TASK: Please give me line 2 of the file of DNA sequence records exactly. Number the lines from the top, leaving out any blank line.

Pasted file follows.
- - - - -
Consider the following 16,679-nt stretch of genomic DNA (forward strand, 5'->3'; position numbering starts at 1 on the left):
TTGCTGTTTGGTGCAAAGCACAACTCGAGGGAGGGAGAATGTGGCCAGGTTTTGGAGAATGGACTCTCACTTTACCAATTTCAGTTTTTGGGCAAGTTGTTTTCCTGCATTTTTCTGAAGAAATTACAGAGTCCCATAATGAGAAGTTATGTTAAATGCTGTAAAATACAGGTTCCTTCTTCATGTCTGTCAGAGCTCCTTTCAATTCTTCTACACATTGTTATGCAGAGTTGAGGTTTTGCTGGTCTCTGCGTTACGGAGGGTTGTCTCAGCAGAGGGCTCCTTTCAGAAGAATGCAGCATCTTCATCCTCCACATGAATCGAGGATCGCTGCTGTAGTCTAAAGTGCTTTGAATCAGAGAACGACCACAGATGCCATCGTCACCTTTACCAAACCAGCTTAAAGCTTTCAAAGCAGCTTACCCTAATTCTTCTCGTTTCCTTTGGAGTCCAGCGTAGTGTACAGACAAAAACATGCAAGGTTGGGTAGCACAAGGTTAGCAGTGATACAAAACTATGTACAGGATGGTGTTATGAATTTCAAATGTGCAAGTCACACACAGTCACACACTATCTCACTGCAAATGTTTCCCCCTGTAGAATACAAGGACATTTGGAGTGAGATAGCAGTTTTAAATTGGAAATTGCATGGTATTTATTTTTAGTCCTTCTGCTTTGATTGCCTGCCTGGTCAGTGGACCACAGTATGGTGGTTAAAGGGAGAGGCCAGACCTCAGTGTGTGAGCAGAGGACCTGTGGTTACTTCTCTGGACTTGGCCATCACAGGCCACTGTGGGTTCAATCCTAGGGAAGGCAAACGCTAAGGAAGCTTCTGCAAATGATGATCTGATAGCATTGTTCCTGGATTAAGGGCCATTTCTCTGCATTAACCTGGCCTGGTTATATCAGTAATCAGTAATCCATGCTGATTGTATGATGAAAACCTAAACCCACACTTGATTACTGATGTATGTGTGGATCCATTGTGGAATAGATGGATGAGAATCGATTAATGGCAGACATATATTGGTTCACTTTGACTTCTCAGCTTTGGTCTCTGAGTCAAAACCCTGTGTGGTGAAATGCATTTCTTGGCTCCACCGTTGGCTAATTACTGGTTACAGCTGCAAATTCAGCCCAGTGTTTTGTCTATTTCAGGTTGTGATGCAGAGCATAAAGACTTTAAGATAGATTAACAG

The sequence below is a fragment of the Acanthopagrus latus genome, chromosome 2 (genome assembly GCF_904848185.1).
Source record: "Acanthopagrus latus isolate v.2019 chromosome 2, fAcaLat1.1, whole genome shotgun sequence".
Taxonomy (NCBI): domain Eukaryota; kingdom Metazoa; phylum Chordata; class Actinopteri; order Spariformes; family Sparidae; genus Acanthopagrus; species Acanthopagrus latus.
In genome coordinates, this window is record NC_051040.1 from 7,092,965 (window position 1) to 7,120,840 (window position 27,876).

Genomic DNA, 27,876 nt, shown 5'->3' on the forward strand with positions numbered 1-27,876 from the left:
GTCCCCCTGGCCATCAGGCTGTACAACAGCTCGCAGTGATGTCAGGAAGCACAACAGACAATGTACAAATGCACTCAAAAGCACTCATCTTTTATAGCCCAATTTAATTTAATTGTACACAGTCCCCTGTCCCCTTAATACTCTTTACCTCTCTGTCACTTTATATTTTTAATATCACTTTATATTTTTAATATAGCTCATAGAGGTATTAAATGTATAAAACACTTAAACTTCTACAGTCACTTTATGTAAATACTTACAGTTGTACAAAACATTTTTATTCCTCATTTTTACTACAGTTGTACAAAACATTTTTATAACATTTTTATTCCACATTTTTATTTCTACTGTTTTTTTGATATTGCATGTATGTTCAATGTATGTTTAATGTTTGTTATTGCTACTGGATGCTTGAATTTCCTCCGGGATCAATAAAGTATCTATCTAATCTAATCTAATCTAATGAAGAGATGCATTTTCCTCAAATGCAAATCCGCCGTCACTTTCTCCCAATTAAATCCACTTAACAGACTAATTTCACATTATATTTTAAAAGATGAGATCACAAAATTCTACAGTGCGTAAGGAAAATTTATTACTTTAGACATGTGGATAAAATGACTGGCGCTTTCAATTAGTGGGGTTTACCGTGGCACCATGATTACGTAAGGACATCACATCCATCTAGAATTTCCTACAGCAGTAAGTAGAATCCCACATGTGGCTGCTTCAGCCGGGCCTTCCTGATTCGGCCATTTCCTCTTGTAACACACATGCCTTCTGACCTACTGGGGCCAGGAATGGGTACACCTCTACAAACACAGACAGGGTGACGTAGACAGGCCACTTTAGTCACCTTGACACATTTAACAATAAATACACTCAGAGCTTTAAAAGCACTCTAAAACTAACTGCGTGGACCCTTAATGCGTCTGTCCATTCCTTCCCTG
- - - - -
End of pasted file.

TTGCTGTTTGGTGCAAAGCACAACTCGAGGGAGGGAGAATGTGGCCAGGTTTTGGAGAATGGACTCTCACTTTACCAATTTCAGTTTTTGGGCAAGTTGTTTTCCTGCATTTTTCTGAAGAAATTACAGAGTCCCATAATGAGAAGTTATGTTAAATGCTGTAAAATACAGGTTCCTTCTTCATGTCTGTCAGAGCTCCTTTCAATTCTTCTACACATTGTTATGCAGAGTTGAGGTTTTGCTGGTCTCTGCGTTACGGAGGGTTGTCTCAGCAGAGGGCTCCTTTCAGAAGAATGCAGCATCTTCATCCTCCACATGAATCGAGGATCGCTGCTGTAGTCTAAAGTGCTTTGAATCAGAGAACGACCACAGATGCCATCGTCACCTTTACCAAACCAGCTTAAAGCTTTCAAAGCAGCTTACCCTAATTCTTCTCGTTTCCTTTGGAGTCCAGCGTAGTGTACAGACAAAAACATGCAAGGTTGGGTAGCACAAGGTTAGCAGTGATACAAAACTATGTACAGGATGGTGTTATGAATTTCAAATGTGCAAGTCACACACAGTCACACACTATCTCACTGCAAATGTTTCCCCCTGTAGAATACAAGGACATTTGGAGTGAGATAGCAGTTTTAAATTGGAAATTGCATGGTATTTATTTTTAGTCCTTCTGCTTTGATTGCCTGCCTGGTCAGTGGACCACAGTATGGTGGTTAAAGGGAGAGGCCAGACCTCAGTGTGTGAGCAGAGGACCTGTGGTTACTTCTCTGGACTTGGCCATCACAGGCCACTGTGGGTTCAATCCTAGGGAAGGCAAACGCTAAGGAAGCTTCTGCAAATGATGATCTGATAGCATTGTTCCTGGATTAAGGGCCATTTCTCTGCATTAACCTGGCCTGGTTATATCAGTAATCAGTAATCCATGCTGATTGTATGATGAAAACCTAAACCCACACTTGATTACTGATGTATGTGTGGATCCATTGTGGAATAGATGGATGAGAATCGATTAATGGCAGACATATATTGGTTCACTTTGACTTCTCAGCTTTGGTCTCTGAGTCAAAACCCTGTGTGGTGAAATGCATTTCTTGGCTCCACCGTTGGCTAATTACTGGTTACAGCTGCAAATTCAGCCCAGTGTTTTGTCTATTTCAGGTTGTGATGCAGAGCATAAAGACTTTAAGATAGATTAACAG